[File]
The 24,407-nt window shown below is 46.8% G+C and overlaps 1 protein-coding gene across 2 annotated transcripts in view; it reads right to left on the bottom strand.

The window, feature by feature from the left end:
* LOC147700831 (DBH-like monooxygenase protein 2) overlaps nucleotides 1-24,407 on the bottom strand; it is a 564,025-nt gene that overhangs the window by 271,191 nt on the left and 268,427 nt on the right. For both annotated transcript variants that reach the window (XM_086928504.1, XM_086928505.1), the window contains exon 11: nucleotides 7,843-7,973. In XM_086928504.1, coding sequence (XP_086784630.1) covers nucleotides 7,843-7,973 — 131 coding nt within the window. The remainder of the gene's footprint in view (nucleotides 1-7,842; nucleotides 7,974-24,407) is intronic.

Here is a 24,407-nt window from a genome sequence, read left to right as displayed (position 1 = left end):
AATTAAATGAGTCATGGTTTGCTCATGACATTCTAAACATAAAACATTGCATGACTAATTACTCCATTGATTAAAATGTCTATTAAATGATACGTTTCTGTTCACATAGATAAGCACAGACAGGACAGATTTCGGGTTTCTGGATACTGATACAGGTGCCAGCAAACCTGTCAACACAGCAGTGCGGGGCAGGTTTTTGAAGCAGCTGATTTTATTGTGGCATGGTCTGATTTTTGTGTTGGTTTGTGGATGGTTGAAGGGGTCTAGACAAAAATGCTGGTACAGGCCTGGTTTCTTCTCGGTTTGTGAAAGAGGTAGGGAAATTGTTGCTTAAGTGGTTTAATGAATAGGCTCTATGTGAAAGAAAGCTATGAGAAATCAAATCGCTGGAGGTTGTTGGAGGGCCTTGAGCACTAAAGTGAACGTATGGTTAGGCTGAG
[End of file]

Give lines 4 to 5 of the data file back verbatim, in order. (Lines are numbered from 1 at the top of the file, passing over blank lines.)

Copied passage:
Here is a 24,407-nt window from a genome sequence, read left to right as displayed (position 1 = left end):
AATTAAATGAGTCATGGTTTGCTCATGACATTCTAAACATAAAACATTGCATGACTAATTACTCCATTGATTAAAATGTCTATTAAATGATACGTTTCTGTTCACATAGATAAGCACAGACAGGACAGATTTCGGGTTTCTGGATACTGATACAGGTGCCAGCAAACCTGTCAACACAGCAGTGCGGGGCAGGTTTTTGAAGCAGCTGATTTTATTGTGGCATGGTCTGATTTTTGTGTTGGTTTGTGGATGGTTGAAGGGGTCTAGACAAAAATGCTGGTACAGGCCTGGTTTCTTCTCGGTTTGTGAAAGAGGTAGGGAAATTGTTGCTTAAGTGGTTTAATGAATAGGCTCTATGTGAAAGAAAGCTATGAGAAATCAAATCGCTGGAGGTTGTTGGAGGGCCTTGAGCACTAAAGTGAACGTATGGTTAGGCTGAG